The possibility of it being an ambiguous thing – a question of murder or suicide, only came to me as I was sat watching V8 supercars go speeding around a race track. I figured, in this way, both Sam and Gene could be right, but neither of them actually were. So, like the show, then. This is called lazy writing, by the way. Not the show. Just me. I have Sam and Gene discussing the possible motive if it were murder just to clear up that I am aware this was terribly weak of me – this is a variation of ‘hanging a lantern on it’. And yes, that’s clearly deus ex machina, with Chris suddenly giving that vital bit of evidence, but I do reference this happening earlier in the story (predicting that I’d fall back on an old friend.) I love using all of those writerly terms. Jargon! Fun for me and you! One of these days I will write a story where they actually properly solve a case, I promise. Or, you know, I won’t, because I’m like that.
I think it’s fairly obvious that the story isn’t about the plot. None of my stories are about the plot. Character is always going to be the important thing for me. I don’t see anything wrong with this, either. I think a lot of fandom is character-centric. We’re here precisely because we love the characters. But there’s nothing to say that you need to sacrifice character for plot and I know that, I’m just not brilliant at getting the balance right yet. I want to move into writing proper character-driven plots, but obviously that didn’t quite happen with The Space Between.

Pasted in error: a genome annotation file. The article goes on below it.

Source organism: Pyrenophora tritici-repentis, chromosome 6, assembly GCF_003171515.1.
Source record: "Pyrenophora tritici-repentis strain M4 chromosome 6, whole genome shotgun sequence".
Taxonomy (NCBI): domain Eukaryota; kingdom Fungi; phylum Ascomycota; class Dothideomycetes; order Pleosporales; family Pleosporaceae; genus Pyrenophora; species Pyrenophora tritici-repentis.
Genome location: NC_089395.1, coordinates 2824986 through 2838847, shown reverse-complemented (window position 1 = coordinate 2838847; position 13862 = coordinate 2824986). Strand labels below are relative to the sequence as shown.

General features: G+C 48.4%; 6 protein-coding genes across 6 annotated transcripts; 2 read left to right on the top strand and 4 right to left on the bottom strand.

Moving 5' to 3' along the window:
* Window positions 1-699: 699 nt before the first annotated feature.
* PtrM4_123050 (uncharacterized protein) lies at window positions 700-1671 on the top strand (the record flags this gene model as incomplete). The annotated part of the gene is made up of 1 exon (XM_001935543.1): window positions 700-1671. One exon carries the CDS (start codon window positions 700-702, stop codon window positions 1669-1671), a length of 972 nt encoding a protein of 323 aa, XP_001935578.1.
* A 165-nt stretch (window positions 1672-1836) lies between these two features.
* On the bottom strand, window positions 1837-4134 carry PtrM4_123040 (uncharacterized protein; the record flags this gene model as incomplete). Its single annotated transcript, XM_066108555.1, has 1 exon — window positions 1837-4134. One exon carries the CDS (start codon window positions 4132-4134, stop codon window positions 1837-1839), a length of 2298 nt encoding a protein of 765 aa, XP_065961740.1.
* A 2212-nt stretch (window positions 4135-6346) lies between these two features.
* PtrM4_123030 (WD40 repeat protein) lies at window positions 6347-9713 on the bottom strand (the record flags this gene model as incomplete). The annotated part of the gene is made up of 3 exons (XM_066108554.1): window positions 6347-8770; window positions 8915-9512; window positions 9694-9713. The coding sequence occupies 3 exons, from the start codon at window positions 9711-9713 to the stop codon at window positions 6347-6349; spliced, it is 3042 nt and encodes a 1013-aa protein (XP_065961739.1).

I was much, much better at attributing my dialogue this time around. I didn’t simply block out all of my dialogue and leave it for me to add in detail later. I tried to think of what the characters would be doing at the time and write appropriately. I think it comes off more naturally, but maybe that’s just because I know. I still have a problem with description. I mostly write for myself and I can make do with swathes of unattributed and description-less dialogue. I see it all in my head. Realising that I’m making my writing available for other people to read as well sometimes comes as an afterthought.
I did something I haven’t done for a long, long time – I posted the story in installments. To be honest, I’m still not entirely sure why I did this. It is, in some ways, a regression. I had moved away from that approach, at least in practice. But I think it’s harder to shake than I had originally anticipated. Both of my longer stories – Forgetting Tomorrow and Every Little Counts still read as if I had posted them incrementally. So perhaps I was just being more honest this time.
I asked bakednudel to beta-read for me and sent her the parts as I completed them. She’s a wonderfully supportive beta. I felt much more confident about the story once she’d read it, especially since she didn’t find any massive problems. I got both my brother Nick and my mum to help me as well. They often edit and workshop my gen fiction with me, but as they’re not as involved in the show, they wouldn’t necessarily pick up on all of the inconsistencies. Mum and Nick listen to me rambling on a hell of a lot. I’ve been known to sit down and start talking about characterisation and development of plot and pacing (my darkest curse) to anyone who’ll listen for a good hour or so. Poor people. I find talking about writing helps me immensely. It’s probably intensely pretentious and wanktacular, but it helps me delineate which areas I need to work on and why. I’ve long come to accept that I’m a pretentious person.
The final story is not entirely what I intended when I started. This originally started with the hope of being the story. That one that is everything I want it to be and things I couldn’t even imagine. It’s not. That’s often what happens during the writing process. I still like how it turned out. As usual, there are things I’d change, but I’ll catalogue them for next time.
Finally, the title is, of course, just a description of what the story is about, as most of my titles are. But, I think you could make a successful case for it being followed by “my ears”.
Here endeth my notes for The Space Between.